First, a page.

Yesterday, as Eric and I were waiting for the Super Bowl to start, I caught the tail end of a commercial for Princess Cruises.

    I couldn’t hear the voiceover, as Lorelei was caroming around the living room with a balloon and Nicholas was busily squeezing out his fifth poop of the day, but I saw the tagline on our finger-smeared TV screen: Princess Cruises: Come back new.

    Not a bad bit of copywriting by any stretch, and certainly an appealing notion. But it occurred to me that they could actually set the bar far lower with parents of young kids and still keep their reservation line ringing off the hook:

    Princess Cruises: Pee by yourself.

    Princess Cruises: Sleep past 5 am.

    Princess Cruises: We won’t fling half-chewed food at you during meals.

    Princess Cruises: The only person you need to wipe…is you. 


  3. Nicholas @ Nosh

    October 23, 2012 by Jennifer Carsen

    Last Thursday, Eric and Nicholas and I took a day trip to Portland to check out Nosh, a restaurant we’d seen Adam Richman take on in a recent episode of Man vs. Food.

    We were able, just barely, to resist the “apocalypse now” burger (beef patty, American cheese, pork belly, foie gras, mayo, and cherry jam). However, given that my burger had a fried egg on it and was accompanied by an order of the unbelievably delicious bacon-dusted fries – the place is truly a vegetarian’s worst nightmare – I can’t really claim that I exercised a lot of restraint.

    A good time was had by all – even those among us without teeth:

    We decided to leave the divine Miss L. in daycare rather than accompany us (I told Eric I felt a little like we were cheating on her, sneaking off for a fun day out with just baby brother in tow), but she, too, enjoyed a small taste of Portland at home that evening:


  4. Contest Giveaway: Win a Summer Getaway in Vermont!

    April 3, 2012 by Jennifer Carsen

    The northeast (or “upper right,” for the geographically challenged, like myself) corner of Vermont is known as the Northeast Kingdom – it’s a beautiful area full of breathtaking scenery, numerous ecotourism and agritourism opportunities, and fun outdoor activities like hiking, kayaking, and biking (not to mention more cows than you can shake a stick at).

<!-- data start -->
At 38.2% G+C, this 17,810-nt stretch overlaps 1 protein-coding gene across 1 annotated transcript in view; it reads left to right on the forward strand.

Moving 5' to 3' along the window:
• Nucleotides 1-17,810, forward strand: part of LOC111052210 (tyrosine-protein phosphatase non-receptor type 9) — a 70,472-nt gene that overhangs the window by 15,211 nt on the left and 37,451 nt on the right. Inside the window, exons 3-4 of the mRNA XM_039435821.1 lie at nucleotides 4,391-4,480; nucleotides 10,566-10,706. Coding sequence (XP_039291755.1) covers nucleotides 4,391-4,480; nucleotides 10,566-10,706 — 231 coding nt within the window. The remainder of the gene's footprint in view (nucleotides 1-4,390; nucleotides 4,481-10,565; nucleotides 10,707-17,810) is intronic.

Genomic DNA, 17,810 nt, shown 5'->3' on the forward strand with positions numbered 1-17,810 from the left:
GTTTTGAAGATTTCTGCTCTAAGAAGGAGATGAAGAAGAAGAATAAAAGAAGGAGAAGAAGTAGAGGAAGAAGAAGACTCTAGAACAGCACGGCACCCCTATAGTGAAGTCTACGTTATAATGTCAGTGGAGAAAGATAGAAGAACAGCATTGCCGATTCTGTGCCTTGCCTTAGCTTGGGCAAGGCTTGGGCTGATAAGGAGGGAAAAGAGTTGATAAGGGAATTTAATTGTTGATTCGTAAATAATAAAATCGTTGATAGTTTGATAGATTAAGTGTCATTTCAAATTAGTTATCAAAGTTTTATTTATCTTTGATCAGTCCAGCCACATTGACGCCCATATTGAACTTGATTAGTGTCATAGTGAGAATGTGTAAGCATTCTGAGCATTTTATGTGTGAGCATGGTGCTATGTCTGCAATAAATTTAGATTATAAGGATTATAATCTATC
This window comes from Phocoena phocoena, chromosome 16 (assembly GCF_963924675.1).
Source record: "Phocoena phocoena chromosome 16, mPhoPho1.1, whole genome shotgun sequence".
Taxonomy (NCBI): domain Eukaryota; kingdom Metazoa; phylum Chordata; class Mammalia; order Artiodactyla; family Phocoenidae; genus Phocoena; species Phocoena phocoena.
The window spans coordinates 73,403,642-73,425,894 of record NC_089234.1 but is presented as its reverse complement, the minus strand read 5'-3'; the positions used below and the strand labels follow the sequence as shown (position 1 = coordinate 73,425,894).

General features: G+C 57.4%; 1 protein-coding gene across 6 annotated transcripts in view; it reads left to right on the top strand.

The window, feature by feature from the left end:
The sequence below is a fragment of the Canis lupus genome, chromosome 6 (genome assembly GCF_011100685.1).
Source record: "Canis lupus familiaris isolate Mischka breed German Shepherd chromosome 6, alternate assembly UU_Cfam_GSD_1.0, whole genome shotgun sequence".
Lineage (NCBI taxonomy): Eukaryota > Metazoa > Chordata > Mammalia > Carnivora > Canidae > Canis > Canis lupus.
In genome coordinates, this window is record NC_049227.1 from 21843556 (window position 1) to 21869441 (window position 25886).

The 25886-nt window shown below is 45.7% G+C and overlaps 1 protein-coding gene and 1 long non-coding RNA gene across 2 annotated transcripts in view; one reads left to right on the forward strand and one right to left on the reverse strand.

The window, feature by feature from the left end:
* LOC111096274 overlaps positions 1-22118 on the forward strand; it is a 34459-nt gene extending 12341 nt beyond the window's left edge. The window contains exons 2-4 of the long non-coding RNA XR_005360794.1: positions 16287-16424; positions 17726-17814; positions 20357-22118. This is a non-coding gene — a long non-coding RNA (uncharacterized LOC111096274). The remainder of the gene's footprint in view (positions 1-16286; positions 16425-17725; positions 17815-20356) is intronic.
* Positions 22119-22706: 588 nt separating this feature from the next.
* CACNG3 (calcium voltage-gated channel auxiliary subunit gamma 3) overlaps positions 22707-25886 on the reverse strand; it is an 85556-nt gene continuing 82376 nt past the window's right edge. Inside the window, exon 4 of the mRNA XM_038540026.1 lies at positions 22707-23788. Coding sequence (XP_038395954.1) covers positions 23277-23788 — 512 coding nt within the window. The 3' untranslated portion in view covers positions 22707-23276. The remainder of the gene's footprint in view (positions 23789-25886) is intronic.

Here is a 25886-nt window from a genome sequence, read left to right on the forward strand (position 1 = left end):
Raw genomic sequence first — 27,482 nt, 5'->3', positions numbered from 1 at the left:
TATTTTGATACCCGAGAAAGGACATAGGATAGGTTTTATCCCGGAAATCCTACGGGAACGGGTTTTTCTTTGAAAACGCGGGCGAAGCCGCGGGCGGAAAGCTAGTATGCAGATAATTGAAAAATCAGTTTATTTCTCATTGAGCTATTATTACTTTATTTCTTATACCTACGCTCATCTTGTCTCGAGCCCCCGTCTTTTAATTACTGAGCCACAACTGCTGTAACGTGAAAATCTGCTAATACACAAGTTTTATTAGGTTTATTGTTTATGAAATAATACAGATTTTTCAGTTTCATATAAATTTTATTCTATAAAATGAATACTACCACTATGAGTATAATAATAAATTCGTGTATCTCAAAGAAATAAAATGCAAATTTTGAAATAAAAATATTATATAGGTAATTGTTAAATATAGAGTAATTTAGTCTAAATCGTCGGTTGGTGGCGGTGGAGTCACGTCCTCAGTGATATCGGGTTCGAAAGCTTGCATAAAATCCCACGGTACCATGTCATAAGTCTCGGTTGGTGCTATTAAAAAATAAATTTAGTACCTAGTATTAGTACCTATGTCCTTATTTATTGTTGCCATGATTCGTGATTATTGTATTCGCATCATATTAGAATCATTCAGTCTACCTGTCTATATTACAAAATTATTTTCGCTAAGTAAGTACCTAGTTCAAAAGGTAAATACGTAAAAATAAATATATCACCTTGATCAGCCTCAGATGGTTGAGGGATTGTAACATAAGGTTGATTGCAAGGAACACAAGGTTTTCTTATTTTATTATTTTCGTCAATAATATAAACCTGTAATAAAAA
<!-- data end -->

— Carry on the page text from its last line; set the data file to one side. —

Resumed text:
In other words, it’s the perfect spot for a relaxing family getaway. And the Northeast Kingdom Travel & Tourism Association (NEKTTA) is offering the chance to win a free two-night stay there this summer!

    Check out the Vermont’s Northeast Kingdom Facebook page to enter, and for additional details. The contest is open from today through the end of April, with the winner to be selected on May 1.

    Good luck, and may the cows be with you.

    Note: I am in no way affiliated with NEKTTA or this contest; just thought it sounded like a fun opportunity to pass along. I will, alas, be approximately the size of one of the local cows this summer and thus unable to make the trip myself.


  5. Windy City Baby, Part 2

    September 12, 2011 by Jennifer Carsen

    One thing we hadn’t anticipated when we brought Lorelei to Chicago was that the trip would precisely coincide with the days she decided to really get serious about her walking efforts.

    Eric and I spent a lot of our time in Chicago hunched over, gripping under Lorelei’s arms and surveying the top of her little blond head, as she trotted around the city saying “bucka-bucka-bucka” over and over. Stairs were a particular favorite; I think she’s in cahoots with a local chiropractor. Needless to say, we had a knack for bringing her to places with many alluring, backbreaking possibilities.